The turn comes the T♥, making the board 9♣ 6♥ 2♦ T♥. The pot is now $1,150.
Zas91 checks, luckyCPS (J♣ 8♠) leads $377. Stefan11222 raises to $1,137. Zas91 re-raises to $3,035. LuckyCPS calls. Stefan11222 re-re-raises to $7,000. Zas91 calls. luckyCPS calls.
That being said, it’s super hard to figure out exactly what that donking range should look like, and it will be very hard to balance out or play the next street. If he does want to implement a donking range, J8 is a great candidate for that because it has a draw to the absolute nuts and an overcard to top pair.
Stefan raises very small, which means his range is merged with few bluffs. This makes sense when you consider that Zas91’s range is still uncapped, and thus Stefan is disincentivized from polarizing himself with a big raise.
LuckyCPS’ call is ludicrous at this point. There is absolutely no rational justification that I can find or think of for this decision. He is behind both player’s ranges and doesn’t have enough equity to call. This is a massive mistake.
Stefan’s re-re-raise is representing the same range that Zas91 is representing.
Zas’s call means that he probably doesn’t believe Stefan and is going for the bluff-catch with 98s or 76s.
LuckyCPS makes an even worse decision than before by calling. Even though he is getting good pot odds, he just doesn’t have the equity or enough implied odds.
LuckyCPS lives up to his name as the river comes 7♣, making the board 9♣ 6♥ 2♦ T♥ 7♣. The pot is $22,150.
Zas91 checks, luckyCPS (J♣ 8♠) leads $3,100, Stefan calls, and Zas91 folds.
LuckyCPS shows J♣ 8♠ and Stefan mucks. LuckyCPS scoops the $28,350 pot.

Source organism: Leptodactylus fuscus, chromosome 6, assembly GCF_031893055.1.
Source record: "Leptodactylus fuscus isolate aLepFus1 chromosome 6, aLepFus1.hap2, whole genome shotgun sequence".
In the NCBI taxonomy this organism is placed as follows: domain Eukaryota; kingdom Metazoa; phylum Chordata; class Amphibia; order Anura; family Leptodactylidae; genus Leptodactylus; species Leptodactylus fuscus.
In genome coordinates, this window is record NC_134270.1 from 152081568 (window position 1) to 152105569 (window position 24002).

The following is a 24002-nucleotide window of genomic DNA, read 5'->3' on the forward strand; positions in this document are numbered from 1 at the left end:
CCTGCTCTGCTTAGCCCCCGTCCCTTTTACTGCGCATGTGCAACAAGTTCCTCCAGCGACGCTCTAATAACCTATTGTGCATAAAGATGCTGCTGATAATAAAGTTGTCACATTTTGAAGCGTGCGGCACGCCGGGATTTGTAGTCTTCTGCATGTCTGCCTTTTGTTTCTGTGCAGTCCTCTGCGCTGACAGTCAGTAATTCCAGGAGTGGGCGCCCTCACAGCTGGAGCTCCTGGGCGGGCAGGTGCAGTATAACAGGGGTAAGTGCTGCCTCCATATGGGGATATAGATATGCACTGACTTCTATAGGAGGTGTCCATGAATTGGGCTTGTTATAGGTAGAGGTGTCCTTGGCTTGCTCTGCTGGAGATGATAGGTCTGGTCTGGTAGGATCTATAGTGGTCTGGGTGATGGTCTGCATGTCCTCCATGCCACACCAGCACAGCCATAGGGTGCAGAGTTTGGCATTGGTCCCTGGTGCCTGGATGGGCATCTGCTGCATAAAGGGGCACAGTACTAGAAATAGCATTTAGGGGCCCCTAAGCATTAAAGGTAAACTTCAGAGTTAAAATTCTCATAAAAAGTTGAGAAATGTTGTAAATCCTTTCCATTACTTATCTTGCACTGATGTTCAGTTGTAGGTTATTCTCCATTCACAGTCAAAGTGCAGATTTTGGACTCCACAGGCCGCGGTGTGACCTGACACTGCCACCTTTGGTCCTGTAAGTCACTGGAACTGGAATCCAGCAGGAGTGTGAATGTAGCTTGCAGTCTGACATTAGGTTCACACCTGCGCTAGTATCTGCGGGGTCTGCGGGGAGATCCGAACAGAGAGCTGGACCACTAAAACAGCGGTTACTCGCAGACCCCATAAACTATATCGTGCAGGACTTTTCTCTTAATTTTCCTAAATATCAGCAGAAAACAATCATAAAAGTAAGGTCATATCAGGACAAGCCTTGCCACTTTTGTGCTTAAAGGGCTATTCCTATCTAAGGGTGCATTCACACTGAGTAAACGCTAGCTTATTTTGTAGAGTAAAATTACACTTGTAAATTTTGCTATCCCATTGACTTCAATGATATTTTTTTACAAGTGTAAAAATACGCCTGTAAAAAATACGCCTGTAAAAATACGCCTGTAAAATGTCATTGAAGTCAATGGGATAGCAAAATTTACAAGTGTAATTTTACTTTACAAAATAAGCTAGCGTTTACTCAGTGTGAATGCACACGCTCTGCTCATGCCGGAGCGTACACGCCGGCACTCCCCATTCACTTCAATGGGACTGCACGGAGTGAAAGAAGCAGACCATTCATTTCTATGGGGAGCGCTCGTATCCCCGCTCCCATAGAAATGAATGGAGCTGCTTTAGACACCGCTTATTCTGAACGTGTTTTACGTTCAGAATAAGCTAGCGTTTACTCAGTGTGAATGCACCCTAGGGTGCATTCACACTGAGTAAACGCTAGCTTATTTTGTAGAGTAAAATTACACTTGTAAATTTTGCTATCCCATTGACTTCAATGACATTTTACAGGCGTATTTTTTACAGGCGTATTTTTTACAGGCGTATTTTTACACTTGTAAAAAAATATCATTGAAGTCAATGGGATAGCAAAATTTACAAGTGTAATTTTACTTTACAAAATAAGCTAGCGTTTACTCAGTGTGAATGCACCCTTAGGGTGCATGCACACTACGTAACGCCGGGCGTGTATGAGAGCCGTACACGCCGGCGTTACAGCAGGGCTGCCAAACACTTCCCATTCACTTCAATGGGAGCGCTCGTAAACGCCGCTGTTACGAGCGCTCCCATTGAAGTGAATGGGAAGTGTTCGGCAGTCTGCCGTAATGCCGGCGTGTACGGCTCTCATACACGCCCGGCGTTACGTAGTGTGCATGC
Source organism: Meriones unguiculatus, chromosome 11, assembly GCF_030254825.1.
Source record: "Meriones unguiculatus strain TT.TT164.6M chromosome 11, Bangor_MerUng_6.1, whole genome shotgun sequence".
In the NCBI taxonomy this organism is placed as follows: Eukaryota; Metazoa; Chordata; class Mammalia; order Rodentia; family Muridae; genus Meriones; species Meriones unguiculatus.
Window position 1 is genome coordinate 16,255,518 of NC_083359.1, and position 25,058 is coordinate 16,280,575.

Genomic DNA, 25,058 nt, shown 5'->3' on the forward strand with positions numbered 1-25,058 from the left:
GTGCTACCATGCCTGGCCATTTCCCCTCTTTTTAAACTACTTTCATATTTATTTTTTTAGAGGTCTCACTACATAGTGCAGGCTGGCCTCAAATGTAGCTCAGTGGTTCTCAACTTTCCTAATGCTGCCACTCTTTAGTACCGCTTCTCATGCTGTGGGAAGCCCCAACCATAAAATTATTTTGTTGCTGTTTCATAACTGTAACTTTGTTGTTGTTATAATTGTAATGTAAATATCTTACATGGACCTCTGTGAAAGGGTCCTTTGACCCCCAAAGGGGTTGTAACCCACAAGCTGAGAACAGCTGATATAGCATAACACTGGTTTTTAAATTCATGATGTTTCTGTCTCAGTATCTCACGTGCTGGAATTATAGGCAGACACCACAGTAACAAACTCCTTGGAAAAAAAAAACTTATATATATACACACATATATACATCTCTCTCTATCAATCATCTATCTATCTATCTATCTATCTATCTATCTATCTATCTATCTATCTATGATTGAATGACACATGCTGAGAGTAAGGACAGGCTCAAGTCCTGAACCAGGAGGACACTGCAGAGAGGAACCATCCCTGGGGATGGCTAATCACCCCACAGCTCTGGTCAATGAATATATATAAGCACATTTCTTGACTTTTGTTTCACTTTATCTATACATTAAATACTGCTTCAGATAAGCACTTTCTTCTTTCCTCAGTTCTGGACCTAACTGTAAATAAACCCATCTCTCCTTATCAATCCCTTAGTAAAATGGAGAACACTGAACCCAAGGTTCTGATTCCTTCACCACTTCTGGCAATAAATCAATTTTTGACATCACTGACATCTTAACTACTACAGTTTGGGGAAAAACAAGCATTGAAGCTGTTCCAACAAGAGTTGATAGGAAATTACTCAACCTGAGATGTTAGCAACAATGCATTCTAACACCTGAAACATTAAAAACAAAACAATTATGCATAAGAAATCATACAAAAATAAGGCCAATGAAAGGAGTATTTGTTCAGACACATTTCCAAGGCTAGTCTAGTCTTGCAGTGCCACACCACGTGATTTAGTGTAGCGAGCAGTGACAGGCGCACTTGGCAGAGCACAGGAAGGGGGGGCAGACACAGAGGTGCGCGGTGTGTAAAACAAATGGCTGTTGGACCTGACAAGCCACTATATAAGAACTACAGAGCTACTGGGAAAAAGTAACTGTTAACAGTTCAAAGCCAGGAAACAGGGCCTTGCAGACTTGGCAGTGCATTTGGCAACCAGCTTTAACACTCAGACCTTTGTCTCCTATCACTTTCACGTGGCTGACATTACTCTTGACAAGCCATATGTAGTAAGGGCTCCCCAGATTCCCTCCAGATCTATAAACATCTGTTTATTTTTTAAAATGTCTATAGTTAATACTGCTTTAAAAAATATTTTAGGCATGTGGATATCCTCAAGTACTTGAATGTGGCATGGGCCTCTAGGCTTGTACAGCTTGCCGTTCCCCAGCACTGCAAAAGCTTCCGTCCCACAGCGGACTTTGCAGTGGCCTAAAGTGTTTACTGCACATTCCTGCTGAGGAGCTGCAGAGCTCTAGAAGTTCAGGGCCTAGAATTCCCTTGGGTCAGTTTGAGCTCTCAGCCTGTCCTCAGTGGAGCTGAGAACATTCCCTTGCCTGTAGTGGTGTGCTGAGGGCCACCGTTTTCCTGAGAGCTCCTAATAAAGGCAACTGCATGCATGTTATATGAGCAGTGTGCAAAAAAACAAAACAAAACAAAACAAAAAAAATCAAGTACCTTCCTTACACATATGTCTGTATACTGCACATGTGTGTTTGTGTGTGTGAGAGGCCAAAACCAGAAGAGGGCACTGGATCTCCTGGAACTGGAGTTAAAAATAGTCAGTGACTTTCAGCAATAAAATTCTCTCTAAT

LuckyCPS’s lead is pretty smart. He is banking on the fact that none of the players would expect him to have the over straight, while Stefan could have it somehow. Because Stefan could have it, it is possible that he might turn his straight into a bluff by shoving all-in and sometimes getting luckyCPS and/or Zas91 to fold the same hand.
It doesn’t happen this time and we will never know what Stefan or Zas had in this hand.
We can see how luckyCPS uses his obvious high skill to maneuver himself from a very bad spot in which he put himself, trying to minimize the overall loss of EV.
Crazy crazy hand, and luckyCPS lived up to his screen name by binking one of two cards that give him the nuts on the river. It happens sometimes. Stefan is experienced enough to know that he played well and that sometimes the chips will fall where they may.
What hand do you think Stefan called with on the river? And what do you think Zas had?
Let me know in the comment section down below!
That’s all for this breakdown and series! I hope you enjoyed it.
Want to read my advanced article on river bluffing next? Check out 3 River Bluffing Tips That Will Help You Smash Cash Games.
Til’ next time, good luck, grinders!
Note: Ready to join 6,000+ players currently upgrading their No Limit Hold’em skills? Crush your competition with the expert strategies you will learn inside the Upswing Lab training course. Learn more now!